There are some political green shoots happening overseas. For example, in Lebanon, the political winds seemed to be strongly going Hezbollah's way. Thus it was surprising to view the following headline today on Bloomberg.com: Lebanon Elects Pro-West Alliance as Hezbollah Challenge Fails.
Here are the essentials, with the final paragraph below perhaps the most important:
Lebanon’s pro-Western coalition defeated the Iran-backed Hezbollah bloc to win re-election in a vote that may help President Barack Obama reinvigorate peace efforts in the Middle East.
The governing alliance headed by Saad Hariri gained 71 seats in yesterday’s election to the 128-member parliament, according to official results announced by Interior Minister Ziad Baroud at a press conference in Beirut today. The Hezbollah-led grouping won 57 seats, he said.
Victory for Hariri’s coalition comes days after Obama’s June 4 visit to Cairo and his call for a “new beginning” between the U.S. and the Muslim world. Hezbollah has opposed American policy in the region, mocked Arab allies of the U.S. for failing to help the Palestinians, and resisted international efforts to disband its militia, which fought a monthlong war with Israel in 2006.
“This was the first real victory by pro-American groups in the ideological battle that has defined this region in the last 10 years,” said Rami Khouri of the American University of Beirut. Previously, “every time the U.S. tried to help somebody in the region, it hurt them and they lost.”
Another green shoot in Pakistan, where informed opinion I have seen was that most of the country regards the Taliban as over-zealous country bumpkins, reports that their sort of savagery is creating its own backlash, from Dawn.com: Villagers angered by mosque blast attack Taliban.
Here is most of the story:
UPPER DIR: Two Taliban commanders and their four fighters were killed in an armed action taken by a tribal Lashkar in the Doog Darra area of Upper Dir district on Sunday. (Ed.: I believe a tribal Lashkar is a militia.)
(According to AP news agency 11 militants were killed in the attack.)
The Lashkar was formed in Hayagay Sharqi, and was supported by people of Hayagay Gharbi, Doon, Kilot and Miana Doog villages, after the suicide attack on a local mosque during Friday prayers that killed over 30 people, including several children.
The Lashkar stormed Taliban bunkers in Doog Darra, Salam Bekay, Ghazigay, Shatkas, Panaghar and Maluk Khwar and torched about 20 houses of people who harboured militants.
People from several other villages joined the Lashkar to expel Taliban from their area.
According to local people, both sides were using heavy weapons in fierce clashes between the Lashkar and the Taliban.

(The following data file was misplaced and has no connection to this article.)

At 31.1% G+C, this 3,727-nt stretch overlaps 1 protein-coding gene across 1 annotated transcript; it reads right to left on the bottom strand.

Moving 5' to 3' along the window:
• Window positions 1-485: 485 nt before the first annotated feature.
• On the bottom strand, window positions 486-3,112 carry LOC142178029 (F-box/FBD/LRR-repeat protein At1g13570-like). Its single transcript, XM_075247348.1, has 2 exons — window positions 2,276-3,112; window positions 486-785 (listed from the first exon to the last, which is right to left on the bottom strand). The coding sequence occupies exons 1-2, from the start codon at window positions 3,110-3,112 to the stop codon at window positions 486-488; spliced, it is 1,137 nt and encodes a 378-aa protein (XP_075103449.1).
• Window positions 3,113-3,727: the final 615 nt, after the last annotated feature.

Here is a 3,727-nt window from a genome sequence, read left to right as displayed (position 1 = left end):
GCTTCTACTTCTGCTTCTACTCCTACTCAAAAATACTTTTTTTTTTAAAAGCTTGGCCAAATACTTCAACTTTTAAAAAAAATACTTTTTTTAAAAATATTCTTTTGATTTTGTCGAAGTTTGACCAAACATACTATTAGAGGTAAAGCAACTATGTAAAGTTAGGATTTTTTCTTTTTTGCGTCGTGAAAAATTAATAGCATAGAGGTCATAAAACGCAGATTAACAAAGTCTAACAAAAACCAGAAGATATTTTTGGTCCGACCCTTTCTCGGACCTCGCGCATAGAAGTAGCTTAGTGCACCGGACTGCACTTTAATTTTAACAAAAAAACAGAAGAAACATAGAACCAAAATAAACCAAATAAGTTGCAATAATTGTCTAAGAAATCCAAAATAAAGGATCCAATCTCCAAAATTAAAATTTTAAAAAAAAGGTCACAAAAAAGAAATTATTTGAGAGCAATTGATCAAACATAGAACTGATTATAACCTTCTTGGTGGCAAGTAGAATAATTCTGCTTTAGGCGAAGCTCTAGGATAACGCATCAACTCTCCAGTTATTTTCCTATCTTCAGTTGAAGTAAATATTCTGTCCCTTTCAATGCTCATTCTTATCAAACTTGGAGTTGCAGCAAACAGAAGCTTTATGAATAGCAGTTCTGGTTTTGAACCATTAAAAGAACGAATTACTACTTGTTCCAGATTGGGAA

Sources said the village force was attacking Taliban positions in Shatkas, Miana and Doog Bala.
Meanwhile, people of Maluk Khwar and Panaghar villages, who were active supporters
of the militants, also parted ways with them after the mosque blast and announced support for the tribal Lashkar and vowed to evict militants from the area.
Doog Darra area, it may be mentioned, was attacked by planes in the third week of May.
Two men of the Lashkar identified as Shah Khalid and Mohammad Ayaz were injured in Sunday’s clash.
The militants, holed up in their stronghold of Shatkas and Gazigay, were putting up stiff resistance, the sources said.
Agencies add: The incident underscored a swing in the national mood towards a more anti-Taliban stance . . .
Other articles I have read in Dawn.com indicate that the locals' anger toward the U. S. and the national government over drone airstrikes has often been overcome by a greater anger at the disgusting, totalitarian tactics of the Taliban.
Finally, while this is not really "new" news, the belated acknowledgement of the success of the surge strategy in Iraq has finally occurred in Obama Central of the mainstream media --- Newsweek. Fareed Zakaria writes in the current issue in Victory in Iraq:
When the surge was announced in January 2007, I was somewhat cautious about it. I believed that more troops and a proper counterinsurgency strategy would certainly improve the security situation—I had advocated more troops from the start of the occupation—but I believed that the fundamental problem in Iraq was political discord among the country's three main sects and ethnic groups. The surge, in my view, would alleviate those tensions but also postpone the need for a solution. Only a political agreement among these groups could reach one.
I was wrong in some ways. First, the surge turned out to be a more sophisticated strategy—encompassing political outreach to the Sunnis—than I had imagined.
It's hard to believe Newsweek is crediting George W. Bush not just with a military success but with a "sophisticated strategy".
Much that happens in the world is cyclical. The international news has been generally unpleasant since September 11, 2001. In retrospect, the economy has stank or at best mouldered since early 2001. When America said goodbye to the Truman Presidency in 1953 with his miserable 23% approval rating and then suffered through a recession from 1953-54, how many foresaw a decade of peace, prosperity, and booming stock market? And how many people on the morning of November 22, 1963 foresaw the troubles of the next two decades?
So let us hope that despite the numerous policy mistakes of the past year and past decade that have allowed Big Finance to lead us to the current economic disaster, cyclical and other forces will erode its primacy and allow natural forces to do what America likes to think it does best-- make money. And let brutes such as the Taliban and Hezbollah fall of their own weight without American bombs trying to do it from the air.
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